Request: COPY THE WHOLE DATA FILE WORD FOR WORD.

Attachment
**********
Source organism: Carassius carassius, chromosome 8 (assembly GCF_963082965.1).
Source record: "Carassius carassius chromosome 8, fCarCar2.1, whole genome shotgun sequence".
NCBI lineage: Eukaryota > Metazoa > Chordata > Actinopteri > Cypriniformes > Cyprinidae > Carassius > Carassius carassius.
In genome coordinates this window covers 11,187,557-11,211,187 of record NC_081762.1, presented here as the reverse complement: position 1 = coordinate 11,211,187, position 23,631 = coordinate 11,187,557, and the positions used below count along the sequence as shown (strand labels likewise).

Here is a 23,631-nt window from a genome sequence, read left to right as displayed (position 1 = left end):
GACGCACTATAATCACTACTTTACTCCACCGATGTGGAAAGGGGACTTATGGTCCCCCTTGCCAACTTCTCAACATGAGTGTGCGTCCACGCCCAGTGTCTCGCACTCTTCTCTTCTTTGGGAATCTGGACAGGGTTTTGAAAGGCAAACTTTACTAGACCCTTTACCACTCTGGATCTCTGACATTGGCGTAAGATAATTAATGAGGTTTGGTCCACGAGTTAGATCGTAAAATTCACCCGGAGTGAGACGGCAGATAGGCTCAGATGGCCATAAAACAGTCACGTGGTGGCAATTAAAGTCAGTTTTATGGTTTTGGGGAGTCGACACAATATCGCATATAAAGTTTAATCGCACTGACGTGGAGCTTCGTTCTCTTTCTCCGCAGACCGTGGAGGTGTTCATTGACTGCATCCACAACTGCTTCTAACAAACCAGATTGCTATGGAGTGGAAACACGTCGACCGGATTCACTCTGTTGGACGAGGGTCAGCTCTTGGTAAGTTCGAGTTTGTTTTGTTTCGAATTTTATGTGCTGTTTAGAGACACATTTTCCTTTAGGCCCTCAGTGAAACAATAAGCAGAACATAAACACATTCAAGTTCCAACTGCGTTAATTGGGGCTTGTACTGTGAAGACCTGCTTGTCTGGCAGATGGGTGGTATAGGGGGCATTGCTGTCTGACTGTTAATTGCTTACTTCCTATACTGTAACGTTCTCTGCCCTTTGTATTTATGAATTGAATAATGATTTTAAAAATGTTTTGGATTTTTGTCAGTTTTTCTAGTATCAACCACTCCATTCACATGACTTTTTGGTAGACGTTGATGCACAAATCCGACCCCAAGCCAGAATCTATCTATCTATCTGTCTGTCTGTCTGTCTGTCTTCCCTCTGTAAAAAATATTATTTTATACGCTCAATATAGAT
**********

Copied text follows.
Source organism: Carassius carassius, chromosome 8 (assembly GCF_963082965.1).
Source record: "Carassius carassius chromosome 8, fCarCar2.1, whole genome shotgun sequence".
NCBI lineage: Eukaryota > Metazoa > Chordata > Actinopteri > Cypriniformes > Cyprinidae > Carassius > Carassius carassius.
In genome coordinates this window covers 11,187,557-11,211,187 of record NC_081762.1, presented here as the reverse complement: position 1 = coordinate 11,211,187, position 23,631 = coordinate 11,187,557, and the positions used below count along the sequence as shown (strand labels likewise).

Here is a 23,631-nt window from a genome sequence, read left to right as displayed (position 1 = left end):
GACGCACTATAATCACTACTTTACTCCACCGATGTGGAAAGGGGACTTATGGTCCCCCTTGCCAACTTCTCAACATGAGTGTGCGTCCACGCCCAGTGTCTCGCACTCTTCTCTTCTTTGGGAATCTGGACAGGGTTTTGAAAGGCAAACTTTACTAGACCCTTTACCACTCTGGATCTCTGACATTGGCGTAAGATAATTAATGAGGTTTGGTCCACGAGTTAGATCGTAAAATTCACCCGGAGTGAGACGGCAGATAGGCTCAGATGGCCATAAAACAGTCACGTGGTGGCAATTAAAGTCAGTTTTATGGTTTTGGGGAGTCGACACAATATCGCATATAAAGTTTAATCGCACTGACGTGGAGCTTCGTTCTCTTTCTCCGCAGACCGTGGAGGTGTTCATTGACTGCATCCACAACTGCTTCTAACAAACCAGATTGCTATGGAGTGGAAACACGTCGACCGGATTCACTCTGTTGGACGAGGGTCAGCTCTTGGTAAGTTCGAGTTTGTTTTGTTTCGAATTTTATGTGCTGTTTAGAGACACATTTTCCTTTAGGCCCTCAGTGAAACAATAAGCAGAACATAAACACATTCAAGTTCCAACTGCGTTAATTGGGGCTTGTACTGTGAAGACCTGCTTGTCTGGCAGATGGGTGGTATAGGGGGCATTGCTGTCTGACTGTTAATTGCTTACTTCCTATACTGTAACGTTCTCTGCCCTTTGTATTTATGAATTGAATAATGATTTTAAAAATGTTTTGGATTTTTGTCAGTTTTTCTAGTATCAACCACTCCATTCACATGACTTTTTGGTAGACGTTGATGCACAAATCCGACCCCAAGCCAGAATCTATCTATCTATCTGTCTGTCTGTCTGTCTGTCTTCCCTCTGTAAAAAATATTATTTTATACGCTCAATATAGAT